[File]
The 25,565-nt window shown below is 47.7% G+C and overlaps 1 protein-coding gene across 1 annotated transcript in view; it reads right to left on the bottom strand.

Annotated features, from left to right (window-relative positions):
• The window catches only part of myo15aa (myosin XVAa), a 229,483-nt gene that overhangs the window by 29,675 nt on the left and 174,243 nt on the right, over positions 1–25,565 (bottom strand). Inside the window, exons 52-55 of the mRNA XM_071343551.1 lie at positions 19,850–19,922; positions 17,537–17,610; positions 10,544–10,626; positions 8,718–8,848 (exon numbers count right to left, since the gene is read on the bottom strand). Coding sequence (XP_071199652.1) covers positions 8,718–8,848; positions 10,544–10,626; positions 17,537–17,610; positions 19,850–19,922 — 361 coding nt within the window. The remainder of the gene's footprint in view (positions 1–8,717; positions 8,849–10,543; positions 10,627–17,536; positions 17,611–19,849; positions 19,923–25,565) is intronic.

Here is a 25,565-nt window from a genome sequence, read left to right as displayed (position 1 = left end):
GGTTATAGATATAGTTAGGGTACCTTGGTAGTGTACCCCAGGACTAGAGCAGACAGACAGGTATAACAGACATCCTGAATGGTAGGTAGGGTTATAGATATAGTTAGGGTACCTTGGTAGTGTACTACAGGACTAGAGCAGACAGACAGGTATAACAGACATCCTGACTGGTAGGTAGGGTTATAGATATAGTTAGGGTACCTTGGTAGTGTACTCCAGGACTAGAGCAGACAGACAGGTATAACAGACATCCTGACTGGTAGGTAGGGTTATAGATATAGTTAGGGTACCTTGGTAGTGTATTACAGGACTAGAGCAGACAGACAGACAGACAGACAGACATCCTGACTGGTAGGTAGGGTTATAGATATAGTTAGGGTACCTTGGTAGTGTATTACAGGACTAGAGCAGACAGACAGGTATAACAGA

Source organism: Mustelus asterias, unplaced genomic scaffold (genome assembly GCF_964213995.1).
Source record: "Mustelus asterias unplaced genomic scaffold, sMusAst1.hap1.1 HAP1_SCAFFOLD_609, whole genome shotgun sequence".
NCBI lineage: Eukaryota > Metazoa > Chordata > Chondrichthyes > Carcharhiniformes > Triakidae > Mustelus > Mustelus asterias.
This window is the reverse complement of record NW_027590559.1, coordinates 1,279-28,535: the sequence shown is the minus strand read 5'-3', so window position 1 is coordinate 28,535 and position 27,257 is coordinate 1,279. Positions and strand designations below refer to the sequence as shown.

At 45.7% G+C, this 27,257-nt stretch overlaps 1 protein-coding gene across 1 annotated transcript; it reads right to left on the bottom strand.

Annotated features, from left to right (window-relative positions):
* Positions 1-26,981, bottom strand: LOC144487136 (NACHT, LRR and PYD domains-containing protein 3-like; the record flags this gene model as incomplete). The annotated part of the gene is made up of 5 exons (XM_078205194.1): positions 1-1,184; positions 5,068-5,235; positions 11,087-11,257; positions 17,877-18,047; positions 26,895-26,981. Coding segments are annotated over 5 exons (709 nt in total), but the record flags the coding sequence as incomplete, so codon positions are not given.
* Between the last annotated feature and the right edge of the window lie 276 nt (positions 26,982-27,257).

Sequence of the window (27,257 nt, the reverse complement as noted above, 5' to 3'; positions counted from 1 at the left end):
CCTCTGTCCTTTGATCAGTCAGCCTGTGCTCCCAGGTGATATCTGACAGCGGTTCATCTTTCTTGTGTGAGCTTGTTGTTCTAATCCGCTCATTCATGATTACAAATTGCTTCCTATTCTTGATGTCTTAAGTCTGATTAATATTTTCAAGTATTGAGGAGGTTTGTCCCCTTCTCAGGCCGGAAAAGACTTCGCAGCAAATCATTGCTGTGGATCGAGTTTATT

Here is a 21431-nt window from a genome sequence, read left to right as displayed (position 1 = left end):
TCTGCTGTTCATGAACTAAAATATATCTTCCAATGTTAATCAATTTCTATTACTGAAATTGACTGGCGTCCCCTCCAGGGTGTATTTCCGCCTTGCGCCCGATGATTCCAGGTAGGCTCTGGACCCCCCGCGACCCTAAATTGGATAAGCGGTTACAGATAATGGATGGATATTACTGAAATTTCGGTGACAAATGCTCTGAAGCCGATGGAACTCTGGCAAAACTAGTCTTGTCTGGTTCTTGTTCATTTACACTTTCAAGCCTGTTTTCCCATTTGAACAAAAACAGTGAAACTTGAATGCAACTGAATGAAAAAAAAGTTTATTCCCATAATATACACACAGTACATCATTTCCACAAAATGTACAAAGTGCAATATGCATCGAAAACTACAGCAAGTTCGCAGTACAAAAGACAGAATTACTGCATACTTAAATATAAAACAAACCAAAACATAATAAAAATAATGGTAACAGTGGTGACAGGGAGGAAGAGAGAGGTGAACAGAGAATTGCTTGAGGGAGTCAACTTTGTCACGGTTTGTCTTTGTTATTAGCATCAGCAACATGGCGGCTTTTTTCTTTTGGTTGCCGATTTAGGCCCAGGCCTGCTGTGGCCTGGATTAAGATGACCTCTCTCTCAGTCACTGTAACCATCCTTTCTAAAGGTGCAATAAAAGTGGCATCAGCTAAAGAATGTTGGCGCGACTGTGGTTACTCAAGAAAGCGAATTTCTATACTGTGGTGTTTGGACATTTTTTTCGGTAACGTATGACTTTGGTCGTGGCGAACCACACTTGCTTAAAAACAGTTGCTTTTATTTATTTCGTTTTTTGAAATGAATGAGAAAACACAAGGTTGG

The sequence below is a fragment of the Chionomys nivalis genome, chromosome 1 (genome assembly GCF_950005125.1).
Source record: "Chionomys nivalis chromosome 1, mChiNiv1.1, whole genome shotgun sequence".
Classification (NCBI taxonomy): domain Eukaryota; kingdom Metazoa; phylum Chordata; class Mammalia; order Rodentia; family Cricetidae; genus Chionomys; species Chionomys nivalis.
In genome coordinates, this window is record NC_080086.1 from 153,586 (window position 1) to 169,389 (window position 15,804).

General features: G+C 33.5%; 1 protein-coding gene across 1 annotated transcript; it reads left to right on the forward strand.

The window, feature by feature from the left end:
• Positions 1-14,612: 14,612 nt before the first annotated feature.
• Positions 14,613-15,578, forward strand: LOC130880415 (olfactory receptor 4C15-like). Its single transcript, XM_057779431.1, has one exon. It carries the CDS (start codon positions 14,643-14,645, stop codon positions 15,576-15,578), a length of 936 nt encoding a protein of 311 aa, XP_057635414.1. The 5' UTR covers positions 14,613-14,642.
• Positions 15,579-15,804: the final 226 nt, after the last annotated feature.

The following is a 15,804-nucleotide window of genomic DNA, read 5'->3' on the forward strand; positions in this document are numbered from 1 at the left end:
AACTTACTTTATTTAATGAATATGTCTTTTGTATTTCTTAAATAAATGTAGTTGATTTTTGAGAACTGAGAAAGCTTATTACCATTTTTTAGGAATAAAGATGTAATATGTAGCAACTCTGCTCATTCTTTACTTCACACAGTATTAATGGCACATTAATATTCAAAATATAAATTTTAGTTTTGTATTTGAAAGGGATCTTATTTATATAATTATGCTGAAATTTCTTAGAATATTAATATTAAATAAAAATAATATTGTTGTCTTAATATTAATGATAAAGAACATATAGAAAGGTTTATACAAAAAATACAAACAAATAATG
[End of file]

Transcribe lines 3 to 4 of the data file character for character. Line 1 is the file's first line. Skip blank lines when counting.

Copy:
• The window catches only part of myo15aa (myosin XVAa), a 229,483-nt gene that overhangs the window by 29,675 nt on the left and 174,243 nt on the right, over positions 1–25,565 (bottom strand). Inside the window, exons 52-55 of the mRNA XM_071343551.1 lie at positions 19,850–19,922; positions 17,537–17,610; positions 10,544–10,626; positions 8,718–8,848 (exon numbers count right to left, since the gene is read on the bottom strand). Coding sequence (XP_071199652.1) covers positions 8,718–8,848; positions 10,544–10,626; positions 17,537–17,610; positions 19,850–19,922 — 361 coding nt within the window. The remainder of the gene's footprint in view (positions 1–8,717; positions 8,849–10,543; positions 10,627–17,536; positions 17,611–19,849; positions 19,923–25,565) is intronic.

Here is a 25,565-nt window from a genome sequence, read left to right as displayed (position 1 = left end):